Synthesised or Checked?

Posted on January 22, 2021

Categories: idris, dependent-types, tdd, musing

A classic example in the world of dependently typed programming is that of presenting the STLC (and extensions) as well-typed EDSLs.

The STLC as an Idris EDSL.

Below we give a simple example of the STLC with Booleans.

data Ty = TyBool | TyFunc Ty Ty

data STLC : (ctxt : List Ty)
         -> (type : Ty)
                 -> Type
  where
    Var : Elem type ctxt -> STLC ctxt type

    Func : (body : STLC (type_param :: ctxt)                    type_body)
                -> STLC                ctxt  (TyFunc type_param type_body)

    App : (func  : STLC ctxt (TyFunc type_param type_body))
       -> (param : STLC ctxt         type_param)
                -> STLC ctxt                    type_body

    B : (b : Bool) -> STLC ctxt TyBool

STLC is intrinsically well-typed in that, at the type-level, all terms are given a type type and has the local typing context. Within STLC, bound variables are represented using De Bruijn indices encoded as existential quantification over a type-level context.

The STLC Formally.

Let us compare this with the formal notation, taken from TAPL, which we present informally. First we define, names, types, and typing-contexts:

x         ::= names
s,t \in T ::= B | s -> t
g   \in G ::= {} | g + (x:t)

Then we define our expressions:

b \in B ::= true | false
e       ::= x | b | (fn x : t . e) | (e $ e)

and our typing rules, which we excluded the introduction rules for Booleans.

First, variables:

(x : t) \in g
[ Var ] -----
g |- x : t

then functions:

g + (x : s) |- e : t
[ Func ] -------------------
g |- (fn x : t . e) : s -> t

and lastly application:

g |- f : s -> t
g |- e : s
[ App ] --------
g |- (f $ e) : t

Within the formulation, function definitions are explicitly typed. It is the STLC after all!

An interesting thought, to me at least, is:

Is STLC as explicitly typed as the formal notation?

For example, compare:

((fn x : Bool . x) $ true)

with

example : STLC Nil TyBool
example = App (Func (Var Here)) (B True)

Types can be synthesised, or checked.

To beter understand this question, we have to borrow some terminology from Bidirectional type-checking where the types for terms are either:

  • Synthesised—types are constructed from the terms; or
  • Checked—types are checked against the given term.

We can even give a variant of the bi-directional typing rules, where we replace the standard type annotation : with checks and synths.

First, variables:

(x : t) \in g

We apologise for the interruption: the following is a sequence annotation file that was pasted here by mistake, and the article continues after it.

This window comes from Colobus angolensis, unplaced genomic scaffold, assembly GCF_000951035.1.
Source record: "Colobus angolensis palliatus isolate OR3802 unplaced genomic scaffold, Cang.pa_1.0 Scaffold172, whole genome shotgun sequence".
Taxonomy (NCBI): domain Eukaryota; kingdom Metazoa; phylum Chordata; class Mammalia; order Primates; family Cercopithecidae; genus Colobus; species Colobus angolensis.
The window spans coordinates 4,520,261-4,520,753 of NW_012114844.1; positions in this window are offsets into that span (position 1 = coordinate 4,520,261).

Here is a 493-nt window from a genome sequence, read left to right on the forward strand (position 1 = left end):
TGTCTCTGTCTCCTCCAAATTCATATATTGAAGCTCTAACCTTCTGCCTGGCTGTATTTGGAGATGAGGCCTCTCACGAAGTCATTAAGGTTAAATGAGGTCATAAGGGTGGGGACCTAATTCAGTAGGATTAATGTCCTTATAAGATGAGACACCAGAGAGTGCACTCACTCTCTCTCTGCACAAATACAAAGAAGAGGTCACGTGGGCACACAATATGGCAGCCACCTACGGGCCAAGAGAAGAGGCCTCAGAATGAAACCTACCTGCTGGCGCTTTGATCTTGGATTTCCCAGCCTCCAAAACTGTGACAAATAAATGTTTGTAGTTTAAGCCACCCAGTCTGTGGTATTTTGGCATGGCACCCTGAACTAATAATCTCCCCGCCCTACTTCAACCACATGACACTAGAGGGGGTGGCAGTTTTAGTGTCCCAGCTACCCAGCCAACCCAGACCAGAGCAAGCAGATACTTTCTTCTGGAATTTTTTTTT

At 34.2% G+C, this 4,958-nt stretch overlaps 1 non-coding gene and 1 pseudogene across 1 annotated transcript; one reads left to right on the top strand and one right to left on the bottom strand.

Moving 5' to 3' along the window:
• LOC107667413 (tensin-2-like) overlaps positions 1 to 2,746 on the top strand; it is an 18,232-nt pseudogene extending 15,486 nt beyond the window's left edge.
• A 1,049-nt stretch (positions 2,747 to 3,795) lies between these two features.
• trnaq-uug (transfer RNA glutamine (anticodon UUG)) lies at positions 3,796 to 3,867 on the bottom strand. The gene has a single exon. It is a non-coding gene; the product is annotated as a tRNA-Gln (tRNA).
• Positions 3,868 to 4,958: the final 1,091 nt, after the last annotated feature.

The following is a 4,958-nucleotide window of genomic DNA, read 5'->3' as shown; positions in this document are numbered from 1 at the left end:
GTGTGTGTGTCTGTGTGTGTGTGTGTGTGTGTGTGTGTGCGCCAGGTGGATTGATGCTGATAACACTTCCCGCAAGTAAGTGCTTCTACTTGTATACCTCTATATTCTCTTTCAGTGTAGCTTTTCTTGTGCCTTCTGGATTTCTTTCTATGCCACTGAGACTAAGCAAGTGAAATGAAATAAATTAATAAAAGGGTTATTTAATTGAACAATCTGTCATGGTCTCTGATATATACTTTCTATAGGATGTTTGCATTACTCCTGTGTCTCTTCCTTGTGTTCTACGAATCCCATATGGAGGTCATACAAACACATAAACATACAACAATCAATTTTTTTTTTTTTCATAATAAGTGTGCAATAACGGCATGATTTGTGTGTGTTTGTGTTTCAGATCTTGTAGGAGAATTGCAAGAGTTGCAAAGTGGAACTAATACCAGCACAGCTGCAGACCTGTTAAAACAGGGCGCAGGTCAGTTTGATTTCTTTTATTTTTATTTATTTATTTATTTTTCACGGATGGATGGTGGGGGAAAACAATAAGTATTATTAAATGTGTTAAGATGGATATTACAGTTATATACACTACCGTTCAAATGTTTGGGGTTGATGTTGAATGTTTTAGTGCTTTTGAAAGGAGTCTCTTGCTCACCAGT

[ Var ] -----
g |- x synths t

then functions:

g + (x : s) |- e checks t
[ Func ] -------------------
g |- (fn x : t . e) checks s -> t

and lastly application:

g |- f synths s -> t
g |- e checks s
[ App ] --------
g |- (f $ e) synths t

What this means is that for function definitions we have to calculate the type of the function body e and check it against the presented type. For function application is, get the type of the function from the function itself, check that the argument e has the write type we generated from f, and we can then generate the final type t.

Morally, the STLC is not Intrinsically Typed.

So going back to our example example, we can reframe the question as:

Does our encoding of the STLC (STLC) synthesis types where instead they should be checked?

The simple question is yes it does, but it depends on context! Let us now take our example again and have a look at it:

example : STLC Nil Bool
example = App (Func (Var Here)) (B true)

Here it’s definition is using Idris’ type checker to check if the body of example matches it’s type as defined in the type-signature.

Let’s now look at the definition of App

App : (func  : STLC ctxt (TyFunc type_param type_body))
   -> (param : STLC ctxt         type_param)
            -> STLC ctxt                    type_body

and compare with the bi-directional version:

g |- f synths s -> t
g |- e checks s
[ App ] --------
g |- (f $ e) synths t

I contend that unless an expression from STLC is bound to an Idris name, it’s types will be synthesised rather than checked. This means that both the types for func and param (f and e in the formal notation) are synthesised, constructed from the terms.

Now, let’s look at Func

Func : (body : STLC (type_param :: ctxt)                    type_body)
            -> STLC                ctxt  (TyFunc type_param type_body)

and it’s bi-directional version:

g + (x : s) |- e checks t
[ Func ] -------------------
g |- (fn x : t . e) checks s -> t

Again, I contend that the types in Func are synthesised unless they are bound to an Idris name.

This, to me, means that morally STLC is not a true realisation of the STLC:

Types in function definitions are synthesised when they should be checked!

Which means the type you think the function has, might not be the type it actually has!

We can fix it with value level annotations.

Well the solution is rather simple, we can add an explicit type annotation to the definition of Func. For example:

data TypedSTLC : (ctxt : List Ty)
              -> (type : Ty)
                      -> Type
  where
    Var' : Elem type ctxt -> TypedSTLC ctxt type

    Func' : (type_param : Ty)
         -> (body : TypedSTLC (type_param :: ctxt)                    type_body)
                 -> TypedSTLC                ctxt  (TyFunc type_param type_body)

    App' : (func  : TypedSTLC ctxt (TyFunc type_param type_body))
        -> (param : TypedSTLC ctxt         type_param)
                 -> TypedSTLC ctxt                    type_body

    B' : (b : Bool) -> TypedSTLC ctxt TyBool

This gives Idris’ type-checker a source of truth when synthesising the type of Func' and checking the type when Func' is used.

Thus our running example is now:


example' : TypedSTLC Nil TyBool
example' = App' (Func' TyBool (Var' Here)) (B' True)

The End.

PS, this file is a literate Idris2 file ;-)